Home > Ravish Her(2)

Ravish Her(2)
Author: Jenika Snow

Agata didn’t think she’d ever really been happy before. She’d moved through life, doing what she had to do, what she needed to do. She was utterly alone in this world despite being surrounded by people all the time. Coworkers were not friends, not ones she’d grown up with, formed bonds with.

Maybe it was her own doing, where her life was now, and maybe that was reflected outward.

“No, you are not, and no need to tell me. I can see it written across your face and pouring from you like blood from an open wound.” The old woman leaned forward again, and when she waved her hand in front of the fire, a sweet-smelling smoke started to rise up.

Had she dropped something into the flames to cause such a scent and sight? It certainly would make sense.

“You are not made for this life, for this time, child.” She reached to the side and grabbed a small satchel. It was dark leather, scarred and worn, and when the woman emptied the herb contents out in her hand and gave it to Agata, she was hesitant.

“What is it?”

“There is the In-Between.” She took Agata’s wrist again, turned her hand over, and dumped the contents in her palm. “There is a world where past and present meet, an alternate universe of such.” She took a glass of water, made Agata empty her hand into the cup, and gestured for her to drink it.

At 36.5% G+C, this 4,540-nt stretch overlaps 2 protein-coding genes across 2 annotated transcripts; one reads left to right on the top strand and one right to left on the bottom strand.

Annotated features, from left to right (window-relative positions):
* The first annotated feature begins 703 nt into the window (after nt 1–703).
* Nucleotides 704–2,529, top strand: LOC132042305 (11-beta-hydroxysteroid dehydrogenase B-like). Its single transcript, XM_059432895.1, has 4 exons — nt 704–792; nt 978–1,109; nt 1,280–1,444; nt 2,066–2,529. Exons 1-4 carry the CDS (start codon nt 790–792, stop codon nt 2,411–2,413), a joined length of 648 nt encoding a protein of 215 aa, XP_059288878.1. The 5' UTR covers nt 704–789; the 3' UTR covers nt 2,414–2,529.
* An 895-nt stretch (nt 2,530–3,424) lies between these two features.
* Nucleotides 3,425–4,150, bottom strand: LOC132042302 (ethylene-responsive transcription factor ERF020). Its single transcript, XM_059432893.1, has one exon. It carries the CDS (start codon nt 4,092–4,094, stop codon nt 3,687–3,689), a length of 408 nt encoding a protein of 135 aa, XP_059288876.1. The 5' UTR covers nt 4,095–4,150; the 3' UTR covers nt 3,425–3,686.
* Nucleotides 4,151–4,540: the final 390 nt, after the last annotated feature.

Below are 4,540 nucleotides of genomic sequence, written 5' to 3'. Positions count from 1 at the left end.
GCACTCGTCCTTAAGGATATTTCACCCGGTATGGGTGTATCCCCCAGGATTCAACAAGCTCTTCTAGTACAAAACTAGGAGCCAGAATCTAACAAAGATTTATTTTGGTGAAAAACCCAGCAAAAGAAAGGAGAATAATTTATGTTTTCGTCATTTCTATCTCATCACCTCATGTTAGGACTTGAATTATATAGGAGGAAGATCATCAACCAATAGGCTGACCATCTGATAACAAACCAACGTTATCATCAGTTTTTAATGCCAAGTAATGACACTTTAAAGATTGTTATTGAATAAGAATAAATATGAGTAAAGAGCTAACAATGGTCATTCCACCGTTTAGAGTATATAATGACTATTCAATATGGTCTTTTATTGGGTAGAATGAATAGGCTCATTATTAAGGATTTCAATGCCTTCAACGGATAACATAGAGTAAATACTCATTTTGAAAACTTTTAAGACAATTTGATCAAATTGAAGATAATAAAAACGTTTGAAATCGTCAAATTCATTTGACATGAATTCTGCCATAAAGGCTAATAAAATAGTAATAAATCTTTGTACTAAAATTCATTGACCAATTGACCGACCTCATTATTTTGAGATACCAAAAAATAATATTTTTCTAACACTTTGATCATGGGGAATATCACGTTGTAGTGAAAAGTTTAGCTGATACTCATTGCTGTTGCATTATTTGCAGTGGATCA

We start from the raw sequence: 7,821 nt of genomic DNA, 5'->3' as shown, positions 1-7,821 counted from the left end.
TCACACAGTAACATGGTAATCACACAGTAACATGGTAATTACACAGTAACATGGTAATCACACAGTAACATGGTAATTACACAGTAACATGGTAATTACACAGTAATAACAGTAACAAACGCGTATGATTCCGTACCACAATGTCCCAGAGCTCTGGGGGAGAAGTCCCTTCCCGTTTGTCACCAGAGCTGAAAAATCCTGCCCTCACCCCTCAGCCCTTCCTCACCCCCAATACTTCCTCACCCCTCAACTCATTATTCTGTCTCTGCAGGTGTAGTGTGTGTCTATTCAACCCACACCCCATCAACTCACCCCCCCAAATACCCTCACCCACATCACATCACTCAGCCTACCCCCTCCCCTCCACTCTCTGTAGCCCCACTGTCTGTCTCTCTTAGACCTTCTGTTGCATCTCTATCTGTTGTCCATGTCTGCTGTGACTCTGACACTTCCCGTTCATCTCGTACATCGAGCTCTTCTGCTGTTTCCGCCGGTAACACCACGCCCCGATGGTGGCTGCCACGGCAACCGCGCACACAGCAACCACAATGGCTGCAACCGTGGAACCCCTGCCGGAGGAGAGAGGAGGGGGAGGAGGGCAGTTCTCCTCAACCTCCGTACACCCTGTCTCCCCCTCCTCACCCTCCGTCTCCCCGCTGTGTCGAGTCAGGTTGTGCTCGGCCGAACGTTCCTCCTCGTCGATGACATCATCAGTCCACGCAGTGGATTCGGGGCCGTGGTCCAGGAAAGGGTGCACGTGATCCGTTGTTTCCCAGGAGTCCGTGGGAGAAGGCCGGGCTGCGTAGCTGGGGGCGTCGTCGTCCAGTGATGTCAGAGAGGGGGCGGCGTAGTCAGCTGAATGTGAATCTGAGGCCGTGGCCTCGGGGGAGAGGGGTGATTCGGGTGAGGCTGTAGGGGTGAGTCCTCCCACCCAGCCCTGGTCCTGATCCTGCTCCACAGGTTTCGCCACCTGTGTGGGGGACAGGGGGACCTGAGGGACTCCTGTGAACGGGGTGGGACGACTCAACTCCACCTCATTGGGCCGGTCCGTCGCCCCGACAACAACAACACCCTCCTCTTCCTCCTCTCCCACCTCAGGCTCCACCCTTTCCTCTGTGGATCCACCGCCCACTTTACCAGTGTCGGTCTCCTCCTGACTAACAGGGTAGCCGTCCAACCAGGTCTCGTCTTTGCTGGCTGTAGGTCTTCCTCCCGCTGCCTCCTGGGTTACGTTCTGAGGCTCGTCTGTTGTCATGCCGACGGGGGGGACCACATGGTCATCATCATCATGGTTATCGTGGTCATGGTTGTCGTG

“I don’t know what this is. I can’t drink it.”

“Child, if you want change, want to live, then you must. It won’t harm you and will only bring you closer to who you are meant to be, meant to be with.” The old woman placed her fingers on the bottom of the cup and pushed it toward Agata’s mouth. “If you are not happy, then place your trust in the gods.”

Agata stared at the woman’s eyes, at the way they seemed to watch her, study her.

“You must ask the gods to show you where your path is, how it will be revealed, and learn from that. Open your arms, your heart, and accept it.” She started chanting in an old Scandinavian dialect, one Agata wasn’t familiar with but could pick up on a few words. It was almost like three separate countries’ languages put together, melded into one unique sound.

“Drink. Now, child,” the woman said with urgency in her voice.

Agata was in a trance, knowing she shouldn’t trust this woman but unable to stop herself from feeling the power in the old lady’s words and presence. She lifted the glass to her mouth and drank the contents without even realizing what she’d just done.

When she swallowed it all and set the glass down, she was sickened at the thought she actually drank that. She didn’t know what was in it or if it would hurt her, yet she’d gone in there with a woman she didn’t know and consumed a concoction.

“The night is still young, and the herbs will show you to your path. You must go now.” The woman stared right at Agata and shooed her along as if she was a petulant child.

Agata found herself outside of the hut, staring at the lights, smoke, and listening to the sounds created by the festival.

The lights started to become blurry, the sounds more distant. She tightened her hold on her purse and tried to walk forward, but her movements became sluggish, her steps seeming like she wasn’t moving forward but instead backward.

She placed her hand on the tree nearby, closed her eyes, and breathed out. When she opened them again after the world stopped spinning, she looked over her shoulder, but the hut was gone. In its place was a food vendor stand, a young woman standing behind it giving out sweets and baked goods.

“What’s going on?” she asked herself and moved away from the tree. Agata pushed away from the trunk, trying to say something that could be understood, but the sounds that came from her were jumbled.